Were Eight Law Enforcement Agencies Necessary for Recovering Old Book of Mormon?
Yesterday, we informed you that it took eight law enforcement agencies to track down a guy who stole a first-edition book of Mormon.
Jay Linford's been pegged by Mesa police as the guy who lifted the 182-year-old Book of Mormon from the Rare and Out of Print Books and Art store, and he was arrested in an apartment near Washington, D.C., Tuesday after the Marshals Service and FBI served search warrants.
The book's recovery is getting touted by the FBI's Art Crime Team, the arm of the FBI that deals with the Pink Panther-type stuff.
On May 28 -- the day the book was stolen -- Linford called a rare book dealer in the Dallas/Fort Worth, Texas area, seeing if anyone was interested in purchasing some pages from the first-edition book, which is worth between $30,000 and $40,000 as a whole.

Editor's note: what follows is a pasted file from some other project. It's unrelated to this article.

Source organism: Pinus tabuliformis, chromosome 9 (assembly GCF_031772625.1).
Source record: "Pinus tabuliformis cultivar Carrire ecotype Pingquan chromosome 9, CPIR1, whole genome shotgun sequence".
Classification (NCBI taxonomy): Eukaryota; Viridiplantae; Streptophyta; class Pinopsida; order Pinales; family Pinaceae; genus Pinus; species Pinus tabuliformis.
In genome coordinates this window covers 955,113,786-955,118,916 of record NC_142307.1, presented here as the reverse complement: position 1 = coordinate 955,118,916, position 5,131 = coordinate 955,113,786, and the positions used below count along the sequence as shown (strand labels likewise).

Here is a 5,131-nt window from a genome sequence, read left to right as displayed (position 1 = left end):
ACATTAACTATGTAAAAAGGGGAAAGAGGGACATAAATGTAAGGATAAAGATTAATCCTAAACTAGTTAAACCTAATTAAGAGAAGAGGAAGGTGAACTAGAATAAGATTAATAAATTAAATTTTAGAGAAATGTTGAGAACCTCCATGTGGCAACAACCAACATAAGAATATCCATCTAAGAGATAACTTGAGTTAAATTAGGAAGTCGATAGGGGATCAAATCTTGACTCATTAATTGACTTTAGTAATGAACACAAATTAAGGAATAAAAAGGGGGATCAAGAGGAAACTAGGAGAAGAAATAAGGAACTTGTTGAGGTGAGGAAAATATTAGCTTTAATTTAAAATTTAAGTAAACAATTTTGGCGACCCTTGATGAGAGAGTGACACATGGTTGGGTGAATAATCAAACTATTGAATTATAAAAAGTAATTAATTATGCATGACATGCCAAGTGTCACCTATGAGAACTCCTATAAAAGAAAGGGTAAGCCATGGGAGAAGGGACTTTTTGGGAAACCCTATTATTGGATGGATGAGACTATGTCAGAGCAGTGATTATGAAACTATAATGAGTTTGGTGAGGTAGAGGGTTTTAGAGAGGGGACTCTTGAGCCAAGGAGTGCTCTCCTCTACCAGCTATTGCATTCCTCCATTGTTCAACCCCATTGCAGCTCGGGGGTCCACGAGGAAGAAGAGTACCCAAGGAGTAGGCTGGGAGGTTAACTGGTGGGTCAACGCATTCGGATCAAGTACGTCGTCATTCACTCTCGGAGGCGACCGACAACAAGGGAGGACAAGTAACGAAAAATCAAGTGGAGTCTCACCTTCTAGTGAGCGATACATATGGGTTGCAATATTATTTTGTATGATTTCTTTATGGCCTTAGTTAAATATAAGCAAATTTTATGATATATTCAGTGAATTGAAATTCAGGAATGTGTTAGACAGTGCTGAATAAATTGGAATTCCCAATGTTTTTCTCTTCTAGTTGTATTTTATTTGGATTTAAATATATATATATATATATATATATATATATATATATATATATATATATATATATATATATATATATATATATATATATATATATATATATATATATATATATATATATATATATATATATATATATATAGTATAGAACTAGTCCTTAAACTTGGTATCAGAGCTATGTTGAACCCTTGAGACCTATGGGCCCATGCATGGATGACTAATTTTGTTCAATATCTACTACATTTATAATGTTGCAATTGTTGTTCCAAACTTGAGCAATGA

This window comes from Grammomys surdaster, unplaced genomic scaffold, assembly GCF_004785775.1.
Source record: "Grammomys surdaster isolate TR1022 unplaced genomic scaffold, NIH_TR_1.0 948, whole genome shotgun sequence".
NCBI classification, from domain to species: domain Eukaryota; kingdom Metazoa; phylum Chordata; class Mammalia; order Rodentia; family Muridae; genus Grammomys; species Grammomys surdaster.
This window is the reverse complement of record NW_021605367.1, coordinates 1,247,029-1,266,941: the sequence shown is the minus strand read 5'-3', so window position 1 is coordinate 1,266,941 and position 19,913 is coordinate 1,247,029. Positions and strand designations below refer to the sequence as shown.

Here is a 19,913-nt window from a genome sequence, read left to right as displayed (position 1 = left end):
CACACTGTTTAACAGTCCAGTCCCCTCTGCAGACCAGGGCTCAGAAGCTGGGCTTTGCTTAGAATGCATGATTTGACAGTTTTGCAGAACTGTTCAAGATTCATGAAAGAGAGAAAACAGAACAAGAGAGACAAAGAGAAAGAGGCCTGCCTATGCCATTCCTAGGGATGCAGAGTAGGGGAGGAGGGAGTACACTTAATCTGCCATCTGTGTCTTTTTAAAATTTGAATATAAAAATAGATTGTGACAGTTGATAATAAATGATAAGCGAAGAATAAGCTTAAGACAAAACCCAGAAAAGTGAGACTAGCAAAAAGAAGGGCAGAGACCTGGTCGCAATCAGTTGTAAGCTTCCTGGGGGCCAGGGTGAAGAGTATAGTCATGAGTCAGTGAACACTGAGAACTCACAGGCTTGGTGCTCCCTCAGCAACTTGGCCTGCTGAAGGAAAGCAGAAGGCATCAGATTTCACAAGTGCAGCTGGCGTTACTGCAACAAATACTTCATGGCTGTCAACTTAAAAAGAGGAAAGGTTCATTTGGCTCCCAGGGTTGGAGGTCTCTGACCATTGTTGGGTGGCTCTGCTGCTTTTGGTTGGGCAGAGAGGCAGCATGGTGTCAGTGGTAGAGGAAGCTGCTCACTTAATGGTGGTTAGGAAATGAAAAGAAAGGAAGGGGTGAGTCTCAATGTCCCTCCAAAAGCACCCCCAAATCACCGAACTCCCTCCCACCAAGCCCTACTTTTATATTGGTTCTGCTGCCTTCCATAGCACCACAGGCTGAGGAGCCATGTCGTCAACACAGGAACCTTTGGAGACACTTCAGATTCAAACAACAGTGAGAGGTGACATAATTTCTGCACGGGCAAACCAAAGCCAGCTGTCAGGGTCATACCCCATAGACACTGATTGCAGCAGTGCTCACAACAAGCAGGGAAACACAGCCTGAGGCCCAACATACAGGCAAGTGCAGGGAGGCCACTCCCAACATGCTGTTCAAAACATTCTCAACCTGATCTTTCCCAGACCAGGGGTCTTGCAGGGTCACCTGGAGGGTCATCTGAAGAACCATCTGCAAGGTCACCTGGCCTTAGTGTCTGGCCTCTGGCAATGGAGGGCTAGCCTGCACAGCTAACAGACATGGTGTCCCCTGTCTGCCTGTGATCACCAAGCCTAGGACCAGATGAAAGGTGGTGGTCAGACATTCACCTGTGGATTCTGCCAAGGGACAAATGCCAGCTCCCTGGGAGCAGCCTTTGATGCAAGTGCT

Linford ended up selling two pages to the guy for $7,500, later finding out that someone in Mesa had just had theirs stolen, and phoned up the cops.
Linford was eventually found staying with a pal at an apartment in Herndon, Virginia, near Washington, D.C.
And here's the laundry list of law enforcement agencies that participated in this whole thing: the Mesa Police Department, the FBI Art Crime Team, the U.S. Marshals Service, the U.S. Customs and Border Patrol, the Herndon Police Department, the U.S. Attorney's Office for the Eastern District of Virginia, the Fairfax County Sheriff's Office, and the Prince William County Police Department.
This morning's question: were eight law enforcement agencies really necessary for recovering the book?
Cast your vote below:
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